Tuesday, 23 October 2012 13:43
- Purchase of counterfeit medicines a worrying concern
- IPU advises patients to ask their pharmacist first before taking medicines
The Irish Pharmacy Union (IPU) is warning people of the dangers of turning to the internet for healthcare advice and buying medicines. The organisation also warned of the impact on an individual's health from the purchase of counterfeit medicines. A survey carried out on behalf of the IPU earlier this year showed that 40% of people look up medical conditions online while Google Trends shows that Ireland is the seventh highest country worldwide where individuals search for health-related topics. The IPU represents 1,800 community pharmacists in Ireland.
Rory O'Donnell, President of the IPU, said "We are concerned that people are turning to the internet to self-diagnose. The information online may not always be correct and your symptoms could worsen if you do not receive the correct advice."
Pharmacists are also concerned about people going online to buy medicines. This is especially the case after recent reports of an 18-year-old girl who bought diet pills online having to have her colon removed after developing a life-threatening illness. It is important that people always seek advice from their pharmacist before taking any medication.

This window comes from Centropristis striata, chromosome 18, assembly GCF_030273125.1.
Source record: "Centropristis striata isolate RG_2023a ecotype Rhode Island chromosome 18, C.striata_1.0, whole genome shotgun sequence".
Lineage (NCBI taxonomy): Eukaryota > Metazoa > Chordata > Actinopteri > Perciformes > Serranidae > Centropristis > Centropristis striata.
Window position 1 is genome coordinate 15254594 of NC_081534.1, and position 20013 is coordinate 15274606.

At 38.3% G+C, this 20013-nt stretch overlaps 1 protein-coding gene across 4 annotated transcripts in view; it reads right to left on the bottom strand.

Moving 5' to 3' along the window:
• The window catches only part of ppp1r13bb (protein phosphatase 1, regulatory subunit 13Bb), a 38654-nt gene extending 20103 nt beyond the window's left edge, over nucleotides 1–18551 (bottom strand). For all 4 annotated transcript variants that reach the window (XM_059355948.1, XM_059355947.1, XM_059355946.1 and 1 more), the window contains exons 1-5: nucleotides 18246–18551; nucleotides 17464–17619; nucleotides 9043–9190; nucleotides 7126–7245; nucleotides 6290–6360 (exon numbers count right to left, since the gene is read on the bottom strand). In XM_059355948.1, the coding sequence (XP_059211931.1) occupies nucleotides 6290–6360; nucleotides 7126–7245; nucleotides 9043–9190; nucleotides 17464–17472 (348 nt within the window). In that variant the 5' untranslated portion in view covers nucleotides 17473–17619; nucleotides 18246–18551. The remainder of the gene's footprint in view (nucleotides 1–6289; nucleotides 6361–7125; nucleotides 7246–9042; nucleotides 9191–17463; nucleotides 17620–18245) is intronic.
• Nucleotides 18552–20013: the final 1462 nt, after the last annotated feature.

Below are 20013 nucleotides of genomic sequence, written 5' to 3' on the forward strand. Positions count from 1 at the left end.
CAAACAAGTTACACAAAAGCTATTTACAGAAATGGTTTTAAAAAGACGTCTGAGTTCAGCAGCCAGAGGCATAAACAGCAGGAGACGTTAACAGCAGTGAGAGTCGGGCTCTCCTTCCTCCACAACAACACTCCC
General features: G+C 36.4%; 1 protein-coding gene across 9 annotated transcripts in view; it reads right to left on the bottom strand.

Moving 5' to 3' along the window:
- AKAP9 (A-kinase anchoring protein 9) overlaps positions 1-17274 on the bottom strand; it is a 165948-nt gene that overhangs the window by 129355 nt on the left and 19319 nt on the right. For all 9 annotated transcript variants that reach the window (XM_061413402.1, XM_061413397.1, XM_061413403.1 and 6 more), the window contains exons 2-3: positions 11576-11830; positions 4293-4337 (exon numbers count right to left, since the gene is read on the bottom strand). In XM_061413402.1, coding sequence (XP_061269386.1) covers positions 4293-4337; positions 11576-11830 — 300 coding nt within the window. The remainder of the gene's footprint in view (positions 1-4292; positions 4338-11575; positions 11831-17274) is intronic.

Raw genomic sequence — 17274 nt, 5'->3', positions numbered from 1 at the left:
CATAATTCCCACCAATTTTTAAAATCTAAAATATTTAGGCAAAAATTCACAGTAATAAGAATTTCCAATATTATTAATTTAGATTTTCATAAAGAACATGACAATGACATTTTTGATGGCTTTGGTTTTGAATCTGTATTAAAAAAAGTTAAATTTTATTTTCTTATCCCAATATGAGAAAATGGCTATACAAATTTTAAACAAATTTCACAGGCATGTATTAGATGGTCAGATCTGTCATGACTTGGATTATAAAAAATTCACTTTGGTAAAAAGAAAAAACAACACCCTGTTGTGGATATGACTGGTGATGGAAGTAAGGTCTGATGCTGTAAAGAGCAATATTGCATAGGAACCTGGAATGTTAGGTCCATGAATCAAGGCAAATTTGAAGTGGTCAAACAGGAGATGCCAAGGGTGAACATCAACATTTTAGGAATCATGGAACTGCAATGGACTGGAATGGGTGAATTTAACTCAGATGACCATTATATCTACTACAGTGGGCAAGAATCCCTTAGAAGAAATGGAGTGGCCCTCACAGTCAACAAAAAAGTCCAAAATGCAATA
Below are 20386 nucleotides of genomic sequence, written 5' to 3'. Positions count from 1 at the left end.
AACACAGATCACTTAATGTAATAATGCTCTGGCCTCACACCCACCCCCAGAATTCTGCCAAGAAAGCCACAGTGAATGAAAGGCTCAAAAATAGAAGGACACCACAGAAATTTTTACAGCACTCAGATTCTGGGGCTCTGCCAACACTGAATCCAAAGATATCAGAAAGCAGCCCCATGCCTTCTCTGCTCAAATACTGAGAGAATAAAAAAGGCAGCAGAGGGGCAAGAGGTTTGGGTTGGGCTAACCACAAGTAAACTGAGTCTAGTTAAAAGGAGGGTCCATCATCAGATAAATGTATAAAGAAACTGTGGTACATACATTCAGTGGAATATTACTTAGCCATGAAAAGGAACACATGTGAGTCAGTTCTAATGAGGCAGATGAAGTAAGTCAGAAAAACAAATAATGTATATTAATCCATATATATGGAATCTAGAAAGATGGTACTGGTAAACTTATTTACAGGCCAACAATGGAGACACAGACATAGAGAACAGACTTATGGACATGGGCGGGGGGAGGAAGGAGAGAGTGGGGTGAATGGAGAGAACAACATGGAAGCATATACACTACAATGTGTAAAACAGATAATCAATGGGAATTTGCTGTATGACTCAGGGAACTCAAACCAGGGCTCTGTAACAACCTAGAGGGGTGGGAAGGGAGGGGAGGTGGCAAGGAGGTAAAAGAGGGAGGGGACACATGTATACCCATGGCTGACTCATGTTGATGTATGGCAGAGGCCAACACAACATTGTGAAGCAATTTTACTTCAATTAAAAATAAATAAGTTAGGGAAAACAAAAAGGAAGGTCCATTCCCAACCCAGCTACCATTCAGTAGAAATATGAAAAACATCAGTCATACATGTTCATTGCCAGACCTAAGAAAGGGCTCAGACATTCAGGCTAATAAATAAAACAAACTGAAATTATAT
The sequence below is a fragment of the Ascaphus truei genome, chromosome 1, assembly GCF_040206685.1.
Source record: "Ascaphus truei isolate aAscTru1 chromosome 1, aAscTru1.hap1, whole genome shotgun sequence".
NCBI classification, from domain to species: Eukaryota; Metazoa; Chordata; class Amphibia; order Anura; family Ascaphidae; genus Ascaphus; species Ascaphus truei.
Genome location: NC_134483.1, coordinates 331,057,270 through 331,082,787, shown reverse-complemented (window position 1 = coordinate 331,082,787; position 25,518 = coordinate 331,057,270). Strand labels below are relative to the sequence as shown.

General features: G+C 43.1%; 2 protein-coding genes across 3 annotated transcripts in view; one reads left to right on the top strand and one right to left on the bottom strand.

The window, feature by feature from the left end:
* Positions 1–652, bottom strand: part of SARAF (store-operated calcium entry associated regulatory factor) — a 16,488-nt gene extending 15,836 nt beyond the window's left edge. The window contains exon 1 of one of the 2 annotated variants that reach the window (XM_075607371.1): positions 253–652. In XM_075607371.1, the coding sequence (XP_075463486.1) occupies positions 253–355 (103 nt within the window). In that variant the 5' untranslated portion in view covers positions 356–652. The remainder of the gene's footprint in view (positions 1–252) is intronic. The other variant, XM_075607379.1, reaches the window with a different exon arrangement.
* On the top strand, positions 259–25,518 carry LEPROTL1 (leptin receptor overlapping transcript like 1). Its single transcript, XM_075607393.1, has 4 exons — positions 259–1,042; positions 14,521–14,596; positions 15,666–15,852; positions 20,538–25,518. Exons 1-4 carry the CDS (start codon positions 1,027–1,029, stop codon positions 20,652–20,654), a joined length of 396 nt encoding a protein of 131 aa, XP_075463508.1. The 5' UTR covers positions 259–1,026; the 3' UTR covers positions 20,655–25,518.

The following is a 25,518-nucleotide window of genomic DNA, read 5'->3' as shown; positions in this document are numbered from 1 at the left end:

A report by Pfizer in 2010, "Cracking Counterfeit Europe", outlined that Ireland is the sixth worse in Europe for activity concerned with counterfeiting medicines. The research shows how one in five (21%) of the 1,000 people in Ireland surveyed, equating to over 600,000 people in the total population, admitted to buying prescription only medicines from illicit sources, including online.
"If you buy medicines from the internet you have no way of knowing whether the medicines are counterfeit or genuine. You have no idea what a counterfeit medicine really contains, so you are putting your health at risk by taking these medicines," Mr O' Donnell said.
Community pharmacists, who are the most accessible part of the health service, are encouraging more patients to ask them for advice on their health and medicines, rather than turning to the internet.
"Pharmacists as healthcare professionals are often the first port of call within the healthcare system. We encourage people to drop in and ask their pharmacist first for advice," Mr O' Donnell concluded.